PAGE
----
Top Concerns for Kids & Students

In a recent conversation with Schweitzer staff about the next generation, Schweitzer Kids Directors, Stiffany Taylor and Taylor Zen, and Student Director Levi Zen shared five top concerns. These are common among elementary, middle and high school students.

1. Anxiety about their future
2. Busy Schedule
3. Grades at School
4. Relationships with Friends & Family
5. Self-Sufficiency – “I want to do it on my own.”

As part of a series of articles focusing on the Next Generation, we will be talking about these five topics both in this issue of the Spark and in the upcoming issues as well.

Julie Ruble, who attends Schweitzer, has worked as a school counselor for 24 years, and now serves as a private therapist and school-based therapist for Burrell Behavioral Health. We asked her to share some insights about anxiety and kids.

“Did you know the two greatest mental health concerns for kids aged 6 to 11 are anxiety and depression? Does this surprise you? Many consider these ages to be part of the carefree days of childhood, so why would anxiety and depression be topics of concern? Having worked as a counselor with children and teens the last 25 years, I decided to pursue this further.

I took an impromptu poll of some of the young people I interact with about their top sources of anxiety. It turns out social media is their number one stressor, and busyness their number two stressor.

Perhaps less well known by young people is that a big task at this age is the development of their personal identity—who they are as a person and how they relate to others. It’s evident that identity, social media, busyness, and anxiety are all related. Oftentimes, social media creates confusion when it comes to understanding identity, which leads to more anxiety.

Not knowing who you are raises anxiety in all of us – young and old. However, the young are particularly vulnerable to this thought as they change and develop. For every age, it’s important to be reminded that we are all made in the image of God.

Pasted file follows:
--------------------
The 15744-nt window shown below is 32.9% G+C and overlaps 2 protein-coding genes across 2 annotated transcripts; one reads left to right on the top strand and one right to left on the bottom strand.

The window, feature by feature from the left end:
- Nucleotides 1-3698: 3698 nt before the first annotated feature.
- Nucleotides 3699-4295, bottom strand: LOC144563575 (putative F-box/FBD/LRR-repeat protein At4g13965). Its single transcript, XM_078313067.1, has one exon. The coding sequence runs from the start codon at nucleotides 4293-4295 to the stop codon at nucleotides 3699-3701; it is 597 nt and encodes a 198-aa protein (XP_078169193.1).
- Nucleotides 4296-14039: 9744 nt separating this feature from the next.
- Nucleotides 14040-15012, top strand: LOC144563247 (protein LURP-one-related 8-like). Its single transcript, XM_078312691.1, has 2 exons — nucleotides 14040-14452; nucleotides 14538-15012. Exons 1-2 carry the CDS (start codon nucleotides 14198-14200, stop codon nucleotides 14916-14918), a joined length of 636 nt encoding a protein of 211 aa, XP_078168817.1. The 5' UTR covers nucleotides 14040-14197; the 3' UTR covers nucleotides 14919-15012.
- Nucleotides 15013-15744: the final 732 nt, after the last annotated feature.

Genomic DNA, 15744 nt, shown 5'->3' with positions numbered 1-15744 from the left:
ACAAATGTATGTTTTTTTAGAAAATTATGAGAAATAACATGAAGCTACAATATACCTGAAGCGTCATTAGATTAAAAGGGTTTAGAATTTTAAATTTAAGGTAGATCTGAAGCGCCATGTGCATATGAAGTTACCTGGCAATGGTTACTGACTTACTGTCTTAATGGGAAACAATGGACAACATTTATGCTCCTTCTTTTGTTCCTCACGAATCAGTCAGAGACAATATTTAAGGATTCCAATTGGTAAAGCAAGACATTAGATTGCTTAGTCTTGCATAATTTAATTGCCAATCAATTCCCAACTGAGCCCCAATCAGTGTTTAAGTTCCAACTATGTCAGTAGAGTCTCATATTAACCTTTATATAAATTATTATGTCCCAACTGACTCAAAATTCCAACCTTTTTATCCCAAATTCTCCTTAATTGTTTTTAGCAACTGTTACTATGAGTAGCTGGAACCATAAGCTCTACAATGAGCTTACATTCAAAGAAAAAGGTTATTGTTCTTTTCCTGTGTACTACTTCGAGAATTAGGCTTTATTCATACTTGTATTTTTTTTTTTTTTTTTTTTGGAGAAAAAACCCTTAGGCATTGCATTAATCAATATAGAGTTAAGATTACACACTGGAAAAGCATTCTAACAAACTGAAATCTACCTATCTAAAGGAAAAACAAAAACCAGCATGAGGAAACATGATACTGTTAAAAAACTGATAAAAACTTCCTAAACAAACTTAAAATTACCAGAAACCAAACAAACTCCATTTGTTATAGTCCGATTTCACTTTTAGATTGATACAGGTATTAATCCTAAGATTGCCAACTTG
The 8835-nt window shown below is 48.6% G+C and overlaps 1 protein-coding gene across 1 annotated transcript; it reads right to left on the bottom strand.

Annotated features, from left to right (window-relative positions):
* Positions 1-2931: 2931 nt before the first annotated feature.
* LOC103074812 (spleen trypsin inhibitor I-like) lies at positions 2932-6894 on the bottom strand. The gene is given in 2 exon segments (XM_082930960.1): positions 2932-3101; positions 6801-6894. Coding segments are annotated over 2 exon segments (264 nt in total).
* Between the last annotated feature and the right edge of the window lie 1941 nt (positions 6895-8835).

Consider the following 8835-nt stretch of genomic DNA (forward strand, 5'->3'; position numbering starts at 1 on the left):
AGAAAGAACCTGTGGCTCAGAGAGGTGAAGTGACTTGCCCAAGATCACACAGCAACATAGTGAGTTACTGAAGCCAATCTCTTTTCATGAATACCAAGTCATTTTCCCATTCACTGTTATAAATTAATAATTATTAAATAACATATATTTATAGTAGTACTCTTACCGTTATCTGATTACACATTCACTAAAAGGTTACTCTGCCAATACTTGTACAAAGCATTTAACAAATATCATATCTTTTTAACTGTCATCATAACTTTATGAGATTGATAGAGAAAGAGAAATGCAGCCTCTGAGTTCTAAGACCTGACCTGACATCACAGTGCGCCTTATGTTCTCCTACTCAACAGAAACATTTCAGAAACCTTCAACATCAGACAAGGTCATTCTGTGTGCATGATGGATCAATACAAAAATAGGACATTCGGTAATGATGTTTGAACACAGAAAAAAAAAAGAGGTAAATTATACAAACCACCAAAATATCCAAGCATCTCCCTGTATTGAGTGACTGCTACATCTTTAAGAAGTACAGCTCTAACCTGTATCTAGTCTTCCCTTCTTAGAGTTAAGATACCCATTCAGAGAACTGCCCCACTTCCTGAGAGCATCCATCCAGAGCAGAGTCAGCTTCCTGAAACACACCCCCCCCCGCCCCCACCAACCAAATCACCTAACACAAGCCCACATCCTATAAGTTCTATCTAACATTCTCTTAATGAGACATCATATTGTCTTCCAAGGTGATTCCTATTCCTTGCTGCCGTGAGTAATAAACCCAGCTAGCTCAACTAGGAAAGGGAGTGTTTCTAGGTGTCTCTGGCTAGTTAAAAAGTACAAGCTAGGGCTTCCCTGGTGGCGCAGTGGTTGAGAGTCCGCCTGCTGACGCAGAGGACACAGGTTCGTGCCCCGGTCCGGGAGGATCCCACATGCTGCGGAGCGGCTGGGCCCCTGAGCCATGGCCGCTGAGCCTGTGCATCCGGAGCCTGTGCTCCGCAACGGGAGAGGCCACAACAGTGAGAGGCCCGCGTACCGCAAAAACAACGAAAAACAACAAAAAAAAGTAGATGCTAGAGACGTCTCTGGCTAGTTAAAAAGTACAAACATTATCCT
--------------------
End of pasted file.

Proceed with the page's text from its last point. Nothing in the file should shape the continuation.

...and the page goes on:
People who do not understand this will continue to wonder who they are and how they relate to others. As parents and adult leaders, God asks us to help guide the next generation. He simply asks us to be his hands and feet in this world – and let the Holy Spirit work through us in the lives of our young people (and everyone else, for that matter).

Practically speaking, if social media and busyness are stressing our young people (which my research shows to be true), then we should try to reduce these stressors. Here are a few ways to start:

• Set time limits for social media exposure
• Respect and maintain age limits for access to certain platforms
• Limit who can contact your kid or student online

Likewise, there are ways to slow down excessive busyness. For example, follow God’s plan and keep the Sabbath a day of rest. This means keeping it a day for family, church, praise, and relaxation. On this day, consider having your kids (maybe yourself too) fast from social media and other intrusive electronic media.

It is a big challenge to figure out how to reduce anxiety for a whole age group, but we can remember this: God loves our children even more than we love our children. This may seem difficult to imagine. Within my own family, I would often focus on the fact that God has everything under control. This thought alone often relieved the pressure.”


Our Schweitzer Kids and Student Ministry leaders are always looking to encourage the students and families. During the week, we invite you to stop by the NextGen office to chat or share a snack or coffee with Stiffany, Taylor, or Levi.

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